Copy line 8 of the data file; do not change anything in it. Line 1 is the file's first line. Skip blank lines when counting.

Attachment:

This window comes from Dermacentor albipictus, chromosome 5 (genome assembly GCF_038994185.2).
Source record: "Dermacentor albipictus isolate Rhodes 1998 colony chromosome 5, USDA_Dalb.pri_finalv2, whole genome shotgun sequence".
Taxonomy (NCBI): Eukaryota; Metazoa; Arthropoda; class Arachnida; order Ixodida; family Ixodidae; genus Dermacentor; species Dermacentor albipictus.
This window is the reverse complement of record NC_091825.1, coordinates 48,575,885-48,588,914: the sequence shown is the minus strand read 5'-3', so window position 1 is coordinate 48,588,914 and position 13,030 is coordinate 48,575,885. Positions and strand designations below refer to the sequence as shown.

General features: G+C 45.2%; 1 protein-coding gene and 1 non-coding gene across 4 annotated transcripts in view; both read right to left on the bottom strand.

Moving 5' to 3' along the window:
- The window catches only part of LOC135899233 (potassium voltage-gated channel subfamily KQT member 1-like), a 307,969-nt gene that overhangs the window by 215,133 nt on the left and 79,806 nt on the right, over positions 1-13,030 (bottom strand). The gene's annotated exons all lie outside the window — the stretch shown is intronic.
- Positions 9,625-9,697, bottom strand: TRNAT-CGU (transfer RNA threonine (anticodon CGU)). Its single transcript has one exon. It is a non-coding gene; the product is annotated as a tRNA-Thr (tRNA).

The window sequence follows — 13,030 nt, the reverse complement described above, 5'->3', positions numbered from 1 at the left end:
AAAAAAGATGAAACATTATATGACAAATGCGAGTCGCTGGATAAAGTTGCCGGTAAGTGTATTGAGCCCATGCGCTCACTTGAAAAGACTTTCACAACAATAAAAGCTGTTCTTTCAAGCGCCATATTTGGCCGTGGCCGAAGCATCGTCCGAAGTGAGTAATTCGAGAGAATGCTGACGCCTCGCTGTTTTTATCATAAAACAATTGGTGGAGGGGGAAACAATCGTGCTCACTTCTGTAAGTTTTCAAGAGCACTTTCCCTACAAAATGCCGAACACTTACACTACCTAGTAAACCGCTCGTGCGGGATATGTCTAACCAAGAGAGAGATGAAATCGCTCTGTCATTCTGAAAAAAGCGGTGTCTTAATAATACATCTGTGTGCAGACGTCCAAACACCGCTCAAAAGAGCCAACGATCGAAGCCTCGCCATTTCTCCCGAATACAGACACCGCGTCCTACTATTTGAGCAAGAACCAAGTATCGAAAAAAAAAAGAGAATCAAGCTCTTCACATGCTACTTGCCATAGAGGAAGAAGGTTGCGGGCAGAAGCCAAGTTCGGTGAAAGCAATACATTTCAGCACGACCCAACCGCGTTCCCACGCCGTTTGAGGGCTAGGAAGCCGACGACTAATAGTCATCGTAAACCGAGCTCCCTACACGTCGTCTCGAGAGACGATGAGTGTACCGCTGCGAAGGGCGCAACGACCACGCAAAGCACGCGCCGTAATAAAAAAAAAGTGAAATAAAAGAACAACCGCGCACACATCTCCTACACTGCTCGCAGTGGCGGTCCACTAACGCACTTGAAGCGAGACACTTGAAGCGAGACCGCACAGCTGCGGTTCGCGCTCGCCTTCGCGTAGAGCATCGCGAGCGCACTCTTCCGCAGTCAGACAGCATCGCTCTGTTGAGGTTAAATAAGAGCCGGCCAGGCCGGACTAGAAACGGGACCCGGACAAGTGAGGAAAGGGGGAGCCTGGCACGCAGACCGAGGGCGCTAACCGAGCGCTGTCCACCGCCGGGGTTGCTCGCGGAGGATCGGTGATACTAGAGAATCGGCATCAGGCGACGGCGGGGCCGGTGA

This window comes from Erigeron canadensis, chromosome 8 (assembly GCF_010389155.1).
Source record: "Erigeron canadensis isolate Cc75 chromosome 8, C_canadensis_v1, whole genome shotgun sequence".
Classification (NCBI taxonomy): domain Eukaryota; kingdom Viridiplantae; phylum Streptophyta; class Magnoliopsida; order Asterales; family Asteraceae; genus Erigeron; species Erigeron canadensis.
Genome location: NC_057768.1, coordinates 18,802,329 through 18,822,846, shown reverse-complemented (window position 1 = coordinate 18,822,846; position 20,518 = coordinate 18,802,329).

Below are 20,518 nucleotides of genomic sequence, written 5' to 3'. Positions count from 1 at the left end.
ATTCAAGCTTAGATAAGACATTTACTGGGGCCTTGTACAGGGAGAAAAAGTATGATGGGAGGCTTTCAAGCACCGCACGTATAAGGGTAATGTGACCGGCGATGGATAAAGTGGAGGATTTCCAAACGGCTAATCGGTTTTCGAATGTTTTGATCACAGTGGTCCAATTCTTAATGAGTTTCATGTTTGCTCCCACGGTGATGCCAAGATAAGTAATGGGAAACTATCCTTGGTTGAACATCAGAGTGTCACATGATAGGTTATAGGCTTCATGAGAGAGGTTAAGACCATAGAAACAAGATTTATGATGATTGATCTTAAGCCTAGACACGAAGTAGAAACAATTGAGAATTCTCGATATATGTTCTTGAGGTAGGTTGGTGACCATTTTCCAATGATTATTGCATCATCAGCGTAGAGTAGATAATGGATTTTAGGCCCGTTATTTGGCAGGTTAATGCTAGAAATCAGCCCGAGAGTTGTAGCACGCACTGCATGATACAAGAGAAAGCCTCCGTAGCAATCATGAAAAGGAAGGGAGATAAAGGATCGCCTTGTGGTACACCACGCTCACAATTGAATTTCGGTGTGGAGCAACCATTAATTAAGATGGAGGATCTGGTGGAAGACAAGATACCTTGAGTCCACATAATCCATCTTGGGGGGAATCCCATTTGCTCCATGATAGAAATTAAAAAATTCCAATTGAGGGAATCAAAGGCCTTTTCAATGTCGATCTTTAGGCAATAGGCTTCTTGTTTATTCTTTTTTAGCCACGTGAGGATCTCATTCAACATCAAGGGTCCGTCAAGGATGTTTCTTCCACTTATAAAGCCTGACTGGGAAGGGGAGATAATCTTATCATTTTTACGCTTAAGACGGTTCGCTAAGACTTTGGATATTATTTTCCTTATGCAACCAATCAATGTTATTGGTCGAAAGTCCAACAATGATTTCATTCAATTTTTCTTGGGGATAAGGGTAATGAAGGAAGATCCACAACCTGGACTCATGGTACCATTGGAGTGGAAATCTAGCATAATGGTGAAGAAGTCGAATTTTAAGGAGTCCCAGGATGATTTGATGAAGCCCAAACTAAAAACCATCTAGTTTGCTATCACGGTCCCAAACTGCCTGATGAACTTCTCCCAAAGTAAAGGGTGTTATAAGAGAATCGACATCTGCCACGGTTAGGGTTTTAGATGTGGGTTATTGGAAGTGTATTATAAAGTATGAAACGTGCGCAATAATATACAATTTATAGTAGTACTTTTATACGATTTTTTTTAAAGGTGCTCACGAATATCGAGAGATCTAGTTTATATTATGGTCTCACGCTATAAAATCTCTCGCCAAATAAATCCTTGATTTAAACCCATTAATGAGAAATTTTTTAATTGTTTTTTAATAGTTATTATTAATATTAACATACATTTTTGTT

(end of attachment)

- Positions 9,625-9,697, bottom strand: TRNAT-CGU (transfer RNA threonine (anticodon CGU)). Its single transcript has one exon. It is a non-coding gene; the product is annotated as a tRNA-Thr (tRNA).